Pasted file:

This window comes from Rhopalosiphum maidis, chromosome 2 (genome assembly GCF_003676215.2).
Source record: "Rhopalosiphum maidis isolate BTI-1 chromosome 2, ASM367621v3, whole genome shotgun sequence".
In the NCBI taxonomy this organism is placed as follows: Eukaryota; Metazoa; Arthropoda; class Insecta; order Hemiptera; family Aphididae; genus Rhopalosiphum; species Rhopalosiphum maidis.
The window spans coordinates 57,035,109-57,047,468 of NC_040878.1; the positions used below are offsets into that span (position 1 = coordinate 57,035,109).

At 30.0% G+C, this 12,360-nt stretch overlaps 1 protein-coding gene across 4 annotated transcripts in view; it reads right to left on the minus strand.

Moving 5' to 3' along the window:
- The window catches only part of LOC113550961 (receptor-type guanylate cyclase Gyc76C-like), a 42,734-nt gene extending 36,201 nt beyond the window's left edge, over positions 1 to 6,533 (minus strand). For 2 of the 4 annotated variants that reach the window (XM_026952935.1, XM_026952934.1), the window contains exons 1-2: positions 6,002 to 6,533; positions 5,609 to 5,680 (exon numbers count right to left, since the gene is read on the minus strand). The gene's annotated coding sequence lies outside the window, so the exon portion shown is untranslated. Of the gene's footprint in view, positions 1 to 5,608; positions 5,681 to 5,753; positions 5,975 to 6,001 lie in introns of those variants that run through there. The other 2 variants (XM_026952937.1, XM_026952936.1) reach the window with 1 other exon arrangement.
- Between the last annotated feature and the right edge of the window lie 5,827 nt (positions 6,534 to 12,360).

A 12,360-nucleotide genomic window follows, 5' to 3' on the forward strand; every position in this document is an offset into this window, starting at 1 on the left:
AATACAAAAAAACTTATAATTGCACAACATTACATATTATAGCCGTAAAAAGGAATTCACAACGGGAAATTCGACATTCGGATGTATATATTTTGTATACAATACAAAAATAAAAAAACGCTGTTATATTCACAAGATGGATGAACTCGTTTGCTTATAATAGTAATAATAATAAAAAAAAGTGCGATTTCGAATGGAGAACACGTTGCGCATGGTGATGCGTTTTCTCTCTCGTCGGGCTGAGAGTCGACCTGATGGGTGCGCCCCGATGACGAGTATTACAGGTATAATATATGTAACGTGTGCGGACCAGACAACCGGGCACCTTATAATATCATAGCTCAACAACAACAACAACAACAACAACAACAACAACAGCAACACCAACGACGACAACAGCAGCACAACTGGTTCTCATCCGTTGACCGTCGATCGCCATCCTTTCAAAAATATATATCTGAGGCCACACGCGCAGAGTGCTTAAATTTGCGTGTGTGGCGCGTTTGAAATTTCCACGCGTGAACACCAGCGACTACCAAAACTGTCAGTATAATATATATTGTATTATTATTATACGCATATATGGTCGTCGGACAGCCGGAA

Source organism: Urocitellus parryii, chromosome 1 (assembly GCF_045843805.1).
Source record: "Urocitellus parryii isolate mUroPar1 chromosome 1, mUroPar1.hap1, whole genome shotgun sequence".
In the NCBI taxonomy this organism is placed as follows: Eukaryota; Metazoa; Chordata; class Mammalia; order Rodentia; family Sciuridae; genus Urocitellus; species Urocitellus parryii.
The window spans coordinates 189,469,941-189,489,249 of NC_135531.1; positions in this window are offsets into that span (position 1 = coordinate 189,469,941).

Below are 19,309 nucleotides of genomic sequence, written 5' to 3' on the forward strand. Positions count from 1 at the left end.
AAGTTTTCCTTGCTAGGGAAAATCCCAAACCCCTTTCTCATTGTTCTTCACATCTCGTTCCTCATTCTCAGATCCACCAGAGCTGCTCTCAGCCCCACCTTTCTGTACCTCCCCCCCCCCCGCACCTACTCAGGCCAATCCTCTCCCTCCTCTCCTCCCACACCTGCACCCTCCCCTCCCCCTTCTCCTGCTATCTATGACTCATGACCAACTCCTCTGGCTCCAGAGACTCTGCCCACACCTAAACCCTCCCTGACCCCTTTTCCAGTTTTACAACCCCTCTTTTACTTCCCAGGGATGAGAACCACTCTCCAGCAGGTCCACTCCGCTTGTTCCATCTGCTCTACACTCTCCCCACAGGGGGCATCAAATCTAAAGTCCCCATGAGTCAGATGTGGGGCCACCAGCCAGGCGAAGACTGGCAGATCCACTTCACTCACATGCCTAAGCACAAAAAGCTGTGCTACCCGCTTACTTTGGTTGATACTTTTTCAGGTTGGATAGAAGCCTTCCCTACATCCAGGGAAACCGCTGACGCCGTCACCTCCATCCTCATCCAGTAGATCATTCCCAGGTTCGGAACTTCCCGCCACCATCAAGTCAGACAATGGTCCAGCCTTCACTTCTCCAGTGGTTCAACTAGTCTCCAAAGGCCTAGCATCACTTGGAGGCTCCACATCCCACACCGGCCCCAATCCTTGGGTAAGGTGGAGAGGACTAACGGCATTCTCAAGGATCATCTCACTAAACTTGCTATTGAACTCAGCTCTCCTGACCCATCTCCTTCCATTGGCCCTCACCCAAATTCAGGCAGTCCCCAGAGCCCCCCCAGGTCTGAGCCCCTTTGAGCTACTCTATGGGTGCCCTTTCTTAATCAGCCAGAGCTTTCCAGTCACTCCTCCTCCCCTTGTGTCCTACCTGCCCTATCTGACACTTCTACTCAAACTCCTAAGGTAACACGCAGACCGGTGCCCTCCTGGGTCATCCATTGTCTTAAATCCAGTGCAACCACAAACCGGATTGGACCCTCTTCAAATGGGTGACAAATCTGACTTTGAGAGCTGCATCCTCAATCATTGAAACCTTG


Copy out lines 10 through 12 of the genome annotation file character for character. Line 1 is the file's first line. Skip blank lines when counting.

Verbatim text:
AATACAAAAAAACTTATAATTGCACAACATTACATATTATAGCCGTAAAAAGGAATTCACAACGGGAAATTCGACATTCGGATGTATATATTTTGTATACAATACAAAAATAAAAAAACGCTGTTATATTCACAAGATGGATGAACTCGTTTGCTTATAATAGTAATAATAATAAAAAAAAGTGCGATTTCGAATGGAGAACACGTTGCGCATGGTGATGCGTTTTCTCTCTCGTCGGGCTGAGAGTCGACCTGATGGGTGCGCCCCGATGACGAGTATTACAGGTATAATATATGTAACGTGTGCGGACCAGACAACCGGGCACCTTATAATATCATAGCTCAACAACAACAACAACAACAACAACAACAACAACAGCAACACCAACGACGACAACAGCAGCACAACTGGTTCTCATCCGTTGACCGTCGATCGCCATCCTTTCAAAAATATATATCTGAGGCCACACGCGCAGAGTGCTTAAATTTGCGTGTGTGGCGCGTTTGAAATTTCCACGCGTGAACACCAGCGACTACCAAAACTGTCAGTATAATATATATTGTATTATTATTATACGCATATATGGTCGTCGGACAGCCGGAA

Source organism: Urocitellus parryii, chromosome 1 (assembly GCF_045843805.1).
Source record: "Urocitellus parryii isolate mUroPar1 chromosome 1, mUroPar1.hap1, whole genome shotgun sequence".